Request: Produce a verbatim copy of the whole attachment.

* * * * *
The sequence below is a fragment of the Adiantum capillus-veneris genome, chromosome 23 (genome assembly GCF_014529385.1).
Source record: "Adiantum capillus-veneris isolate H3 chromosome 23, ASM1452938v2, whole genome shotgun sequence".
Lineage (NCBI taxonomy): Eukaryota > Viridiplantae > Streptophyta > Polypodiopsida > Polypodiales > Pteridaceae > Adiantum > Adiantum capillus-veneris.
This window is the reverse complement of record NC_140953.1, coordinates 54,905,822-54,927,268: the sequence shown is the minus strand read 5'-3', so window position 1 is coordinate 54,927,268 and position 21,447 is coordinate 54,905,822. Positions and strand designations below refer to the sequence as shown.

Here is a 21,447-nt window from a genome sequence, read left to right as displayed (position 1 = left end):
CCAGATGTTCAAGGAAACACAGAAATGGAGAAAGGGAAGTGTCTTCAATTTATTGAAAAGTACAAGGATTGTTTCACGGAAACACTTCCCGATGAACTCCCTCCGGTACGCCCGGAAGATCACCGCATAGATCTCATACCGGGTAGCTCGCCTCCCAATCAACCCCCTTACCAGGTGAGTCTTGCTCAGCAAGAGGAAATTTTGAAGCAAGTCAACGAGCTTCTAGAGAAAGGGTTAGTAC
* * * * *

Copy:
The sequence below is a fragment of the Adiantum capillus-veneris genome, chromosome 23 (genome assembly GCF_014529385.1).
Source record: "Adiantum capillus-veneris isolate H3 chromosome 23, ASM1452938v2, whole genome shotgun sequence".
Lineage (NCBI taxonomy): Eukaryota > Viridiplantae > Streptophyta > Polypodiopsida > Polypodiales > Pteridaceae > Adiantum > Adiantum capillus-veneris.
This window is the reverse complement of record NC_140953.1, coordinates 54,905,822-54,927,268: the sequence shown is the minus strand read 5'-3', so window position 1 is coordinate 54,927,268 and position 21,447 is coordinate 54,905,822. Positions and strand designations below refer to the sequence as shown.

Here is a 21,447-nt window from a genome sequence, read left to right as displayed (position 1 = left end):
CCAGATGTTCAAGGAAACACAGAAATGGAGAAAGGGAAGTGTCTTCAATTTATTGAAAAGTACAAGGATTGTTTCACGGAAACACTTCCCGATGAACTCCCTCCGGTACGCCCGGAAGATCACCGCATAGATCTCATACCGGGTAGCTCGCCTCCCAATCAACCCCCTTACCAGGTGAGTCTTGCTCAGCAAGAGGAAATTTTGAAGCAAGTCAACGAGCTTCTAGAGAAAGGGTTAGTAC